By the end of his life Gresham had built up a landed estate valued at £800 a year. He had a house in Milk Street, in the parish of St. Lawrence Jewry, London, where he was assessed at 4,000 marks for the subsidy of 1540, and a mansion at Bethnal Green; he also kept a house furnished in each of the three counties, Norfolk, Suffolk and Yorkshire, in which most of his lands lay. Much of his property in Norfolk he bought privately, but elsewhere he acquired monastic land from the crown, including in 1540 the house and site of the dissolved abbey of Fountains in Yorkshire, and six years later property in the city of York. The Suffolk manor of Bavent Combes, which he had formerly leased from its monastic owners, he was granted in 1544, when he also acquired two manors in Cheshire and one in Shropshire which he disposed of to Sir Rowland Hill. By his will, made on 20 Feb. 1549, Gresham left one third of his estate to his wife and rather more to his elder son John, and to his younger son Thomas lands in Norfolk and Yorkshire worth £95 a year. He named as executors his brother Sir John Gresham, his son-in-law (Sir) John Thynne and Paul Gresham, and as overseer Sir Rowland Hill. He died on 21 Feb. 1549 and was buried three days later in the church of St. Lawrence Jewry. Two sardonic poems marking his death testify to the feelings aroused by his activities as a moneylender and land grabber.10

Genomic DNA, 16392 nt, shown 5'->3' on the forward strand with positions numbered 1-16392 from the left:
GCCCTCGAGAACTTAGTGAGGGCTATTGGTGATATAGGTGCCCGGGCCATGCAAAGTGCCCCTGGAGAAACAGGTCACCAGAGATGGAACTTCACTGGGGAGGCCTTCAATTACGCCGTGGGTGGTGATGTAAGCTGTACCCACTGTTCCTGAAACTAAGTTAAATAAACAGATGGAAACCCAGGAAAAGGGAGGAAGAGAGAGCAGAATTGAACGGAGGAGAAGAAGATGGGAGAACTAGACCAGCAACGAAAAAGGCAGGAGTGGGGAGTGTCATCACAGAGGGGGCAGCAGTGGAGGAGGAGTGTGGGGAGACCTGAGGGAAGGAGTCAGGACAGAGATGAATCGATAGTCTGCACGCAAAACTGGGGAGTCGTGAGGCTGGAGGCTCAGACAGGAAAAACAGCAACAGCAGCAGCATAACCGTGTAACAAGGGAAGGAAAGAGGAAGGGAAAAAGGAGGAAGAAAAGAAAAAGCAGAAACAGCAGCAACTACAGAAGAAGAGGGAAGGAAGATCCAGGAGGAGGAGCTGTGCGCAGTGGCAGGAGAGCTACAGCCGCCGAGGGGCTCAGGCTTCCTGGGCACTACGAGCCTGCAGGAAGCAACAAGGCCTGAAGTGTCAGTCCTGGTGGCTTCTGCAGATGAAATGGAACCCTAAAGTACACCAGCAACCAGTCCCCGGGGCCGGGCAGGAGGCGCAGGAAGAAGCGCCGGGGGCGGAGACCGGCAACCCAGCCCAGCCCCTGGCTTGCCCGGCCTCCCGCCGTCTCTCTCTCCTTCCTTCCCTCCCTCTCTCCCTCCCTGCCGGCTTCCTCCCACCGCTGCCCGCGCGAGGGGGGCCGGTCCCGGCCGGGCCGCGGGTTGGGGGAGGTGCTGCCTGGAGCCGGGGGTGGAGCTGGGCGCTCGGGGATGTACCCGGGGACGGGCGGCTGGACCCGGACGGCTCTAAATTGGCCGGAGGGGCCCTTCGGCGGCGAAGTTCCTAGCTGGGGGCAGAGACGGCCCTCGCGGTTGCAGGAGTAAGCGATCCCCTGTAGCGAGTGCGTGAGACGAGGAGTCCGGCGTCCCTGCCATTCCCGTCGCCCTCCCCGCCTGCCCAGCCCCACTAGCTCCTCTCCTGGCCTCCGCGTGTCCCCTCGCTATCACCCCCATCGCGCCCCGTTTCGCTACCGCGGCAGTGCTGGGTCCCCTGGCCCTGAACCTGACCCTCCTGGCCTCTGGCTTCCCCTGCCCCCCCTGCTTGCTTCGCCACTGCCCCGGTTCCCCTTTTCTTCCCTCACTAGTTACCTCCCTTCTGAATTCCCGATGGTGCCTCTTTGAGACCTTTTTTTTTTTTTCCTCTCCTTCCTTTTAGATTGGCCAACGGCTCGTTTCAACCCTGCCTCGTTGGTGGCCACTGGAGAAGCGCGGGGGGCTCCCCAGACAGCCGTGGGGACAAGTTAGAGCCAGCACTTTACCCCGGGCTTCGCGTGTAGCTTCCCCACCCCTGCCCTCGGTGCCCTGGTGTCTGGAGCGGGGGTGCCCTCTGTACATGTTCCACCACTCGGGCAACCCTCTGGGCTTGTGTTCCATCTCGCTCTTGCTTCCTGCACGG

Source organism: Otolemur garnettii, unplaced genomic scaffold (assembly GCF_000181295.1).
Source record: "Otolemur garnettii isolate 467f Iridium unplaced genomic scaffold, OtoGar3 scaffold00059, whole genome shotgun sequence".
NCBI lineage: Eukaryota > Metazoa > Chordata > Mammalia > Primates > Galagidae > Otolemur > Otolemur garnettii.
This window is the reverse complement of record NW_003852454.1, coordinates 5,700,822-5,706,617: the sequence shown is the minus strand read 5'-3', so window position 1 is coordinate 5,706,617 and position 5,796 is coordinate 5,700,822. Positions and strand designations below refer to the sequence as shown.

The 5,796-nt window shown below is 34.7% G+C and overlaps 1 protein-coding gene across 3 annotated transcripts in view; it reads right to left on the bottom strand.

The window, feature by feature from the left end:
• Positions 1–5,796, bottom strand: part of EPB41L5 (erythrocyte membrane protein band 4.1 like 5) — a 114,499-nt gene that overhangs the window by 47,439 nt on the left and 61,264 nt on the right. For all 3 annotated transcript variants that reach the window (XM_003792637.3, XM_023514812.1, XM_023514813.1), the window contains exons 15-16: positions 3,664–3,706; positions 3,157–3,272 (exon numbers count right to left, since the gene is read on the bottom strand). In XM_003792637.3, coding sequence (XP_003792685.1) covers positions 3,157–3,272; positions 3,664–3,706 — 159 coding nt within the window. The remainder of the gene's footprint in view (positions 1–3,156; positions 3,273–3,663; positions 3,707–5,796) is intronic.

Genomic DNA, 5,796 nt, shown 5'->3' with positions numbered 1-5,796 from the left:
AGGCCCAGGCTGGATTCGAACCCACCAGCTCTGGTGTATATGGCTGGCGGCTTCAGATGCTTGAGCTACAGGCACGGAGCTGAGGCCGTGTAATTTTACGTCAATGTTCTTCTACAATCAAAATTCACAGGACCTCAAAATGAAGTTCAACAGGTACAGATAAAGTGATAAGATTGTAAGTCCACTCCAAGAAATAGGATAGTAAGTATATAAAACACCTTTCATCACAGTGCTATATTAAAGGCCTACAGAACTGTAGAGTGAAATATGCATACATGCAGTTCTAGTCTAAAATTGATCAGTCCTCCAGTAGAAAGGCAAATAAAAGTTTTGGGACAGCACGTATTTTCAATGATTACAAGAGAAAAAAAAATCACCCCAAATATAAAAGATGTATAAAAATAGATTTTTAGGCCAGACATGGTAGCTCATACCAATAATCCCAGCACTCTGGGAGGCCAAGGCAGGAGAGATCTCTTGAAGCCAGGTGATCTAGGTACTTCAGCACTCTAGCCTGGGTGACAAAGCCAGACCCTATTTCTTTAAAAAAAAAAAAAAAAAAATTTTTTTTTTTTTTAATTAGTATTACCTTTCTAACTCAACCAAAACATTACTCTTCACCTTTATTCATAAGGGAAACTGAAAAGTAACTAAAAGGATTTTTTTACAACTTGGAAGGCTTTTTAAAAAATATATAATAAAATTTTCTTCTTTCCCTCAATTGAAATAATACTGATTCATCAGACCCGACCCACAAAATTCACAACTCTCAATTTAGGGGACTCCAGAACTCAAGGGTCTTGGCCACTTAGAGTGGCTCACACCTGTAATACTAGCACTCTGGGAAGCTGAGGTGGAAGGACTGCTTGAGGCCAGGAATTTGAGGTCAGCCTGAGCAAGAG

Ref Volumes: 1509-1558

Author: Helen Miller


  • 1. E159/319, brev. ret. Mich. r. [1-2].
  • 2. City of London RO, Guildhall, rep. 11, f. 244.